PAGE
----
What makes Oakley's debut so stirring is, in large part, McEwen's performance. While Jean is quiet and soft-spoken, you can feel her constantly screaming on the inside. All the noise, from the TV, from colleagues, from her family and friends is exhausting. McEwen brings a believable weariness to her eyes and her every action. Meanwhile, Halliday as Lois is a blossoming flower. She has a toughness, like Hayes as Viv, but both show immense vulnerability underneath. Each character offers a contrast to Jean because they represent those in protest; they are the person Jean once was or hopes to be. But they have an equal amount to lose.

"All the noise, from the TV, from colleagues, from her family and friends is exhausting."

Blue Jean is not a film that seeks to damn Jean for her silence. In an interview with Letterboxd, Oakley makes it clear that she doesn't believe that queer people need to "fly a flag." It's okay that Jean doesn't wear her queerness as boldly as her girlfriend Viv or their friends do. In having Jean want to hide her sexuality at first, the film presents a timeless sense of everyday existence: Most, if not all, queer folks just want to go to work and go out without having to dodge political attacks. There's a scene where Jean dreams of her new student, Lois, having to evade student after student trying to attack her in the school gym. Despite all the bullying that Lois faces as rumors swirl about her sexuality, all Jean does is tell her to ignore it and to be careful. At Lois's age, I turned to my own gym teacher for help, but unlike Jean, she actually did help. Jean's unwillingness to do the same makes her an unlikable character in a way, as she doesn't do the right thing, to real detriment. "I’m damaged," she admits to Lois, and her internal battle is affecting to watch. Oakley, who shared in press notes that she has personal experience with internalized homophobia, ultimately turns Blue Jean into a brave journey of self-acceptance.

There's quite a powerful moment in the film where Viv, while watching the dating show Blind Date, speaks about how television is filled with heterosexual propaganda to distract from the fact that queer people exist. Jean retorts by saying that "not everything is political." Denial is a way for Jean to cope with the truth, but we know that too little has changed since Section 28. It's alive and well, really, even though it was repealed in England in 2003. Twenty years later, we are watching the same scenes play out again: LGBTQ+ teachers are afraid of losing their jobs, queer books are being pulled from library shelves, and conservatives are wielding children as unwitting pawns in a culture war.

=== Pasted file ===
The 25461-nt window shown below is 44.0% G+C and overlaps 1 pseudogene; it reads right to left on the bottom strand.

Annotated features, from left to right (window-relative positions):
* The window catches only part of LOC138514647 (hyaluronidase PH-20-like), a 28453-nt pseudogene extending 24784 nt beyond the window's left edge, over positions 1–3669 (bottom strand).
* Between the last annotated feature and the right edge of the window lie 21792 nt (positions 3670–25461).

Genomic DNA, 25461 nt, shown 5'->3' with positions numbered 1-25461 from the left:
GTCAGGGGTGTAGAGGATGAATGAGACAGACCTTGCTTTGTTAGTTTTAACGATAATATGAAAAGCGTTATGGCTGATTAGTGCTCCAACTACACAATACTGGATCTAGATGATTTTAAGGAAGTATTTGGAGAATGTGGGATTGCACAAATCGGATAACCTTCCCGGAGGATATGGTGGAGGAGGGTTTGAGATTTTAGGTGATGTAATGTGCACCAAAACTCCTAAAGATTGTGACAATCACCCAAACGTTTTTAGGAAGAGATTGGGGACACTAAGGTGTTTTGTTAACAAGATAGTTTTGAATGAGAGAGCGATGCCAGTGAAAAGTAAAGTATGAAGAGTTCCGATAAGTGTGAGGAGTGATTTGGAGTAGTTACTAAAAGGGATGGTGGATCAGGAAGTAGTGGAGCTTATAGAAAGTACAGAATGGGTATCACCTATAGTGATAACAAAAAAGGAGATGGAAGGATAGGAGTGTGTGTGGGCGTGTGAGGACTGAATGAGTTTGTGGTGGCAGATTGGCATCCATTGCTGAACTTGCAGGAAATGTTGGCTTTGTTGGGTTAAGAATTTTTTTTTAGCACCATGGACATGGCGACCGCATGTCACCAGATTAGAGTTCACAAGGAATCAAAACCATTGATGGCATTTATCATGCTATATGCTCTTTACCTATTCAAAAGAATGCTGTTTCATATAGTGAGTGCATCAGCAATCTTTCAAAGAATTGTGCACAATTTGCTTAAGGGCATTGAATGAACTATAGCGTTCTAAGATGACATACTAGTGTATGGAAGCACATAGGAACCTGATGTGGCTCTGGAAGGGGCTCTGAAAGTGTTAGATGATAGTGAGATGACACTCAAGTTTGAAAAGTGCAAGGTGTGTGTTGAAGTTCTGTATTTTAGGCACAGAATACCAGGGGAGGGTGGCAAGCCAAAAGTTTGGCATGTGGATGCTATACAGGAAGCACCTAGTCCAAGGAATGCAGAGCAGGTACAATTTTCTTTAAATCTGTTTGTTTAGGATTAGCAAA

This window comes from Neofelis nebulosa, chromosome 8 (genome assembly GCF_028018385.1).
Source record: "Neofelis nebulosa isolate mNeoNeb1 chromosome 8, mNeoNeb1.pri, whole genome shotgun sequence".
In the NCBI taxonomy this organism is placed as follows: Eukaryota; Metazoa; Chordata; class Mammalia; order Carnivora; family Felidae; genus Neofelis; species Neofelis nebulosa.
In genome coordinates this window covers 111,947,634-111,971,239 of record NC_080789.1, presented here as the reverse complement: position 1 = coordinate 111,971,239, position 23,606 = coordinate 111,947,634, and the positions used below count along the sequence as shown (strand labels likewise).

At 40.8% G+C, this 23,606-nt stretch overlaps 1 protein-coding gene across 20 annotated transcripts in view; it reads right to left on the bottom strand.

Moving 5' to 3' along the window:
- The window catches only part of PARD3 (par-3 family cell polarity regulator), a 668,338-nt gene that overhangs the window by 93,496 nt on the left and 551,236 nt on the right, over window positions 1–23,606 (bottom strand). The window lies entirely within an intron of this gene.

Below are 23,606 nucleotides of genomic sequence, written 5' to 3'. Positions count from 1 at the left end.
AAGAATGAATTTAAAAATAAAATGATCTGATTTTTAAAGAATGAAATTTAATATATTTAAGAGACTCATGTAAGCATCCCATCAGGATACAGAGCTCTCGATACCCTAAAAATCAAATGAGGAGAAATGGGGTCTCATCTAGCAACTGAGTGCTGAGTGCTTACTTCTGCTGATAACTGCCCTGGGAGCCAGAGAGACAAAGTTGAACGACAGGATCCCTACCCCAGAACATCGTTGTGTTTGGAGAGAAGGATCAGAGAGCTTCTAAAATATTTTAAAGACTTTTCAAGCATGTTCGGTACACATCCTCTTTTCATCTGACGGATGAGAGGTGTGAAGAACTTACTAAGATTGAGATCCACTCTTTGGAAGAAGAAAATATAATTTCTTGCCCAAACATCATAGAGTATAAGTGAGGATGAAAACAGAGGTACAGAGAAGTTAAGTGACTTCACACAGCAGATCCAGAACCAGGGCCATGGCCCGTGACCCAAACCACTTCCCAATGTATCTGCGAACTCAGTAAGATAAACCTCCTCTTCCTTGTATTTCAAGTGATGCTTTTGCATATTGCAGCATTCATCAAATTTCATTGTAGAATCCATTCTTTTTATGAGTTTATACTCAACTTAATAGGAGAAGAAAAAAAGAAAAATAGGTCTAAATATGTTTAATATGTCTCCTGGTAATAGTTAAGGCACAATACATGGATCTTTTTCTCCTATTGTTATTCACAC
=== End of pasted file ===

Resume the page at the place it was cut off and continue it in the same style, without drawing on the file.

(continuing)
This nimble and aching romance movie captures the furtiveness of first love.

Most prominently, Florida Governor and 2024 presidential candidate Ron DeSantis is taking a page out of Thatcher's playbook, basically enforcing his own Section 28 in his home state. The "Don't Say Gay" bill effectively bars public "classroom instruction by school personnel or third parties on sexual orientation or gender identity," and it has been expanded to cover all grades, K-12. The ACLU is currently nearly 500 anti-LGBTQ bills in the United States, targeting everything from drag performances and gender-affirming care to bathrooms and books. This is a global moral panic, too; dozens of countries criminalize homosexuality, and even some of those nations are seeking to escalate preexisting penalties. Even Canadian political leaders aren't exempt from wanting to review policies that protect LGBTQ+ students and provide them with safe and gender-affirming spaces.

There hasn't been a time when queer people weren't protesting. There hasn't been a time when queer people weren't afraid of the ire of right-wingers. Hell, we can't even get our one month of rainbow washing anymore. While the time and place of Blue Jean and the present day are pretty cozy bedfellows, the film's goal isn't to just make audiences feel that crushing relatable weight. While hard to deny, the film doesn't forget to present queer joy. Whether Jean is at the bar, at a friend's flat, or finally just not giving a shit what anyone thinks anymore, the jubilation that results from all those things shows one thing: resilience. And that's not going away.

Blue Jean is available in select theaters.